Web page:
Credit Report and Credit Score - Understanding Information on Your Credit Report
Written by: Kristy Welsh
Understand Information on Your Credit Report
Credit report and credit score information is very important these days. With the tightening of the economy and more restrictions on lending procedures, a bad credit can make life very difficult. If you have a low credit score, it is time to repair your credit and we can show you how. You start by getting your free credit report - you are entitled to one online report a year from Equifax, Experian and TransUnion - the three main credit bureaus. Then, you review this information and prepare to dispute erroneous items on your report.
Review Credit Reports
Many people underestimate the importance of reviewing their credit report and analyzing their credit score. A few years ago, the Federal Trade Commission (FTC) released a report which concluded that credit-based insurance scores accurately predict how often a person would file an insurance claim; the lower the credit score, the more likely a person would be to file a claim. Hence, if you have numerous negative items on your credit report, you will pay more in insurance. Also, a low score affects your chances of getting a good interest rate for a car loan or a mortgage and you can even have a hard time obtaining a credit card.
The first step in repairing your credit is getting your free online report from Equifax, Experian and TransUnion. These are the three main credit bureau agencies and are the ones widely used by lending institutions to determine your "credit worthiness." You can obtain these reports through the free online annual report program which Equifax, Experian and TransUnion have set up in conjunction with the FTC under the new FACTA laws of 2003 - www.annualcreditreport.com
Once you get your free credit reports, look them over and note the negative items listed. These negative items are the reasons your credit score is so low. You have a right to dispute these negative items with the bureaus and the creditors themselves. The credit bureaus have 30 days to conduct an investigation. You can dispute of negative items over and over as long as different reasons for the dispute are given.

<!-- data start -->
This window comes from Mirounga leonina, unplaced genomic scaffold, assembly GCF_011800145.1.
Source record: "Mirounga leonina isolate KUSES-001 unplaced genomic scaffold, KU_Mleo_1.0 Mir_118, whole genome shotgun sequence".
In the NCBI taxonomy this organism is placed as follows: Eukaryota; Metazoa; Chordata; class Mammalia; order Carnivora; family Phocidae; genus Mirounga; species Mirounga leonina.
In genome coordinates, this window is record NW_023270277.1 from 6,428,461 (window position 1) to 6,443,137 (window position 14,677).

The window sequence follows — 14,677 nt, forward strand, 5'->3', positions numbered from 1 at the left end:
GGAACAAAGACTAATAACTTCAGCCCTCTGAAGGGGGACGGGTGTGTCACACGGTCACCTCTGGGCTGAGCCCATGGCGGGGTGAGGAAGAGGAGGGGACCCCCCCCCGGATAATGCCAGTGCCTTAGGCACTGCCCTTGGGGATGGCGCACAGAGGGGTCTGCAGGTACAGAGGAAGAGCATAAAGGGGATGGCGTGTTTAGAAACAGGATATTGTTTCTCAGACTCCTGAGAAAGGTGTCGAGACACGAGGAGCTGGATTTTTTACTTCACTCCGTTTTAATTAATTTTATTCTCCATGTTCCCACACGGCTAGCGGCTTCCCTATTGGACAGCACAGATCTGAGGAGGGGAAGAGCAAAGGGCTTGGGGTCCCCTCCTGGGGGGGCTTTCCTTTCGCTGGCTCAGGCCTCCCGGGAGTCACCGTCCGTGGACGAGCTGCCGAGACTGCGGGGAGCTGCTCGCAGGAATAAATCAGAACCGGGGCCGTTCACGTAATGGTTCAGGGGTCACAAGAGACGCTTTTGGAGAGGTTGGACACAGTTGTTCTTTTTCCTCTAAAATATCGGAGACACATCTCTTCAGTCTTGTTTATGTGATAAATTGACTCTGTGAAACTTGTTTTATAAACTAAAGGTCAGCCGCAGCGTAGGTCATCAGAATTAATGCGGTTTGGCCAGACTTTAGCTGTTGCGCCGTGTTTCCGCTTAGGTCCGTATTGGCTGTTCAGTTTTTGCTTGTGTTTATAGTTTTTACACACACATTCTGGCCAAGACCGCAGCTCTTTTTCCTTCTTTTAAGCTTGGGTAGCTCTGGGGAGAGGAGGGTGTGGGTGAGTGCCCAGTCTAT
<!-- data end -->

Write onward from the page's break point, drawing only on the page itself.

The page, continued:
Calculating Your Credit Score
You may wonder how did they calculate your credit score? Your FICO score is a credit worthiness prediction module developed by Fair Isaac Company or FICO. This score is based on the number of credit cards you have, their balances, and their payment histories. Also, they look at other loans you have outstanding such as installment loans, revolving loans, auto loans, and mortgage loans. The items here are listed in order of descending importance with the first item being the most damaging to your credit score.
- Loan Default
- Court Judgments
- Past Due Payments
- Late Payments
- Credit Rejections
- Credit Inquiries
Taking all of this information into account, you can review your credit reports and see which negative items are having the most negative impact on your credit score. It is important to address those items first. The credit score range is as follows:
Very Poor Credit (300 to 500) You really need to work on eliminating negative items.
Poor (501 to 579) You have some pretty substantial negatives that you can work on getting off your report.
Below Average (580 to 619) You have some minor negatives and should be able to increase your score pretty substantially with some hard work.
Average (620 to 679) You might have a hard time qualifying for some low percentage loans/credit cards so do a little clean up work and you will have a good to very good score.
Good (680 to 719) Although this is not perfect, you can still qualify for low interest loans and credit cards just not A-paper quality loans.
Very Good (720 to 799) You will have no problem getting good interest rates on loans and obtaining A-paper loans.
Excellent Credit (800 +) The sky is the limit!